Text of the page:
There’s a great quote, which is like, you teach people how to treat you by what you tolerate. So, stop tolerating it. Stop putting it on them, and start to work out what it is that you feel comfortable with. But Yeah, people can react badly, but it’s about knowing that the win is not in their reaction.
And also, just know that there is such a community. Even though I think it’s a smaller community, but there is such a community of people, of women doing this work and showing up in a different way. It’s why I run a group in terms of my group coaching so that women can see that even if their friends and their family aren’t doing this work. They can see and be inspired by people who are doing this work who are showing up in a different way. Who are starting to prioritize themselves and their needs and their values and you you mentioned it as well and maybe not in exact these words, but it’s like when you actually do that it might seem selfish but what actually happens as a result is you become so much more able to give and you give from a place of love rather than being resentful of not having enough time, of feeling stretched, of, not being what you want to do.
It’s like you’re actually giving from a place of truth and love. So, I am all for actually being selfish because it ends up reaping benefits for everyone around you.
Krati: I love what you’ve shared. You know, my approach is very resilience driven.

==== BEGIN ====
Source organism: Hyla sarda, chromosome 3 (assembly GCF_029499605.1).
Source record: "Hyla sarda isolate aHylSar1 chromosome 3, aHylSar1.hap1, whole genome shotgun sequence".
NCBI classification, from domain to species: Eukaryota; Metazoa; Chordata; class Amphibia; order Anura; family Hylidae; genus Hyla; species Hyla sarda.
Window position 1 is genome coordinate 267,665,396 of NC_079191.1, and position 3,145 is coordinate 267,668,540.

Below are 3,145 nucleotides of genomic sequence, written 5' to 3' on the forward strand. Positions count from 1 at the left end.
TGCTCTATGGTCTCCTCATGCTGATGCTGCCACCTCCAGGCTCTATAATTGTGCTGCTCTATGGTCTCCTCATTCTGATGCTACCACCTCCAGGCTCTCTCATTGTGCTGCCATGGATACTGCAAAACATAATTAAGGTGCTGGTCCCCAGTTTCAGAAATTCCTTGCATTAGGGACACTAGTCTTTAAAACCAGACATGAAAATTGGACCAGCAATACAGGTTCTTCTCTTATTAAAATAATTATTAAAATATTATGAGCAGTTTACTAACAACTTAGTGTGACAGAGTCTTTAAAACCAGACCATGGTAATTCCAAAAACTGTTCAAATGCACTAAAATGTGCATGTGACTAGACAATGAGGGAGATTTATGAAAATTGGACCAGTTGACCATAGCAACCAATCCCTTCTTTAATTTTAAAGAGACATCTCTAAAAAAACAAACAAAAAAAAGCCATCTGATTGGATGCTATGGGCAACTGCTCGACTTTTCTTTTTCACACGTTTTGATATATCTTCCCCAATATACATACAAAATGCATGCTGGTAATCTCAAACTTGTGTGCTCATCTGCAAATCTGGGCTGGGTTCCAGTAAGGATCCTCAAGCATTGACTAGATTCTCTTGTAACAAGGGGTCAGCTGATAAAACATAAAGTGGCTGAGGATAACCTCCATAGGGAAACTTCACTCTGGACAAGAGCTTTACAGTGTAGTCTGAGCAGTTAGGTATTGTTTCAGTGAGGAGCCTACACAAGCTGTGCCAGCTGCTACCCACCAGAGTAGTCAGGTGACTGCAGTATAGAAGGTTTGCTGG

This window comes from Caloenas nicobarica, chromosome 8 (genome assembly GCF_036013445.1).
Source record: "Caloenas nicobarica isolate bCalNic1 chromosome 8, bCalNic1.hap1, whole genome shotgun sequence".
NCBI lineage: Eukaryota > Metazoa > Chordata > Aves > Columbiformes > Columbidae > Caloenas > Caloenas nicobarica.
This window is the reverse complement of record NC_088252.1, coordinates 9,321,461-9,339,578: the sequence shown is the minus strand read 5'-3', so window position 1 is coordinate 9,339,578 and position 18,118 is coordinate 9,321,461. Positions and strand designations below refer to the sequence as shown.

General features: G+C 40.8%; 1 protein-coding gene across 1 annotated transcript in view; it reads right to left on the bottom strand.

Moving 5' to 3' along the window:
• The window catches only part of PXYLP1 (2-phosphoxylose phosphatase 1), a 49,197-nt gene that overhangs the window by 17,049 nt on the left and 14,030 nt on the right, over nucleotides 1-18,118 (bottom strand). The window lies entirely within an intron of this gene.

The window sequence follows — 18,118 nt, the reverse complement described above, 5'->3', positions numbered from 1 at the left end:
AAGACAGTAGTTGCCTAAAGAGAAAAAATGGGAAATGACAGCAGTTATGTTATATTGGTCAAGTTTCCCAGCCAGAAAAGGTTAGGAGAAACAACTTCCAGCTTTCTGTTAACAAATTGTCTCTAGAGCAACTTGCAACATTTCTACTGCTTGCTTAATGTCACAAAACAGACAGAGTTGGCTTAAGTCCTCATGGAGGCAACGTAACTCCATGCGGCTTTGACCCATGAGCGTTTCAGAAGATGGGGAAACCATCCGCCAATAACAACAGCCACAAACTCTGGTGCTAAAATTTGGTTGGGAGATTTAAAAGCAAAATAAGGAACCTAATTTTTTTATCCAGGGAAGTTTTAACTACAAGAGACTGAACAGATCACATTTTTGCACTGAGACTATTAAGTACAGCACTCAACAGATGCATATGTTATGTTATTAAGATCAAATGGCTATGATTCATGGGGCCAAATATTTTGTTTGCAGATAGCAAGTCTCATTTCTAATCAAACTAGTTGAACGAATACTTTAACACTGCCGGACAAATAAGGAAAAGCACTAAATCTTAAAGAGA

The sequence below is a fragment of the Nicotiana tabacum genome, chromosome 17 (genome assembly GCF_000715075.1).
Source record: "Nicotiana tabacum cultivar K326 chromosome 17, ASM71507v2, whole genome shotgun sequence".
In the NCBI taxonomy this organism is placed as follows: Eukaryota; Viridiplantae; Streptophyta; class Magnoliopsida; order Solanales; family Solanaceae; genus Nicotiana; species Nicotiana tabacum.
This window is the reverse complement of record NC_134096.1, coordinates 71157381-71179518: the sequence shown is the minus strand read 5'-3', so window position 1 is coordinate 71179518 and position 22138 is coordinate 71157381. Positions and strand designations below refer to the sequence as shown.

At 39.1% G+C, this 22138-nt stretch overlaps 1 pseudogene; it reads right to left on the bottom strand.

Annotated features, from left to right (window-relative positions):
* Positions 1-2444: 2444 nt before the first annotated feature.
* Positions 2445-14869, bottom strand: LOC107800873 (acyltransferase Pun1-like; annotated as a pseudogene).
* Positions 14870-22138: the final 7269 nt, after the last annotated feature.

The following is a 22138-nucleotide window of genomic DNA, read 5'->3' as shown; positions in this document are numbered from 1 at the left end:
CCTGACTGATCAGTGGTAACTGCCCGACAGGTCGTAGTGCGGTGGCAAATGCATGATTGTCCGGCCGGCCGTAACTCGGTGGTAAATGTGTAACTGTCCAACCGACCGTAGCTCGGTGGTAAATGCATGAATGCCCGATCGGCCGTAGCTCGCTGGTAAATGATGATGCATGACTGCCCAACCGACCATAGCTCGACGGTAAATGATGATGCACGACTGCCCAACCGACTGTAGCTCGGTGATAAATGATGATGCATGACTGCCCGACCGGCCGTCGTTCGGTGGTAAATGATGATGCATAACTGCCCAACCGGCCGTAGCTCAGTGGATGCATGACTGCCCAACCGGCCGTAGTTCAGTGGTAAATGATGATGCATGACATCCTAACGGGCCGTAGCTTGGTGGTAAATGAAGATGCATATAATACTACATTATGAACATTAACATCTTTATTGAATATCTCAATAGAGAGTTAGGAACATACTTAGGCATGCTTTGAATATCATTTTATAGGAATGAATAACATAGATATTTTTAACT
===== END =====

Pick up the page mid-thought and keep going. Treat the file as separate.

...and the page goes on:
My approach is very, let’s allow the pain to come in and let’s allow as much of it as we can and let’s go through it. So I love your approach. I think your approach is will, will be a lot better for some people, for people who carry a lot of fear because I think you need a gentle touch. You don’t necessarily have to break everything apart, which is something which is how I did things when I was recovering from depression.
You know, life is just, I’m living the wrong life. I broke literally everything apart and I ended up all alone, but I’m someone who’s very comfortable with solitude. So it didn’t, it didn’t bother me as much as it would bother someone who needs people in life, who has a very dominant need for people. I think your approach is way better.
I always tell people when you’re giving someone advice, when you’re telling them to change things about themselves, especially when it comes to language or saying no, setting boundaries, you have to be very careful. You have to actually consider who this person is and how comfortable they will be with the consequences of what is about to happen because when you have lived life a certain way and you’ve been going left your whole life, now you’re going right. You will have to face the consequences of that. And are you ready for it? So I’m all for it, like I’m all for jump in, let’s take all the pain in, let’s take it on and we’ll get through it but that’s not for everyone actually.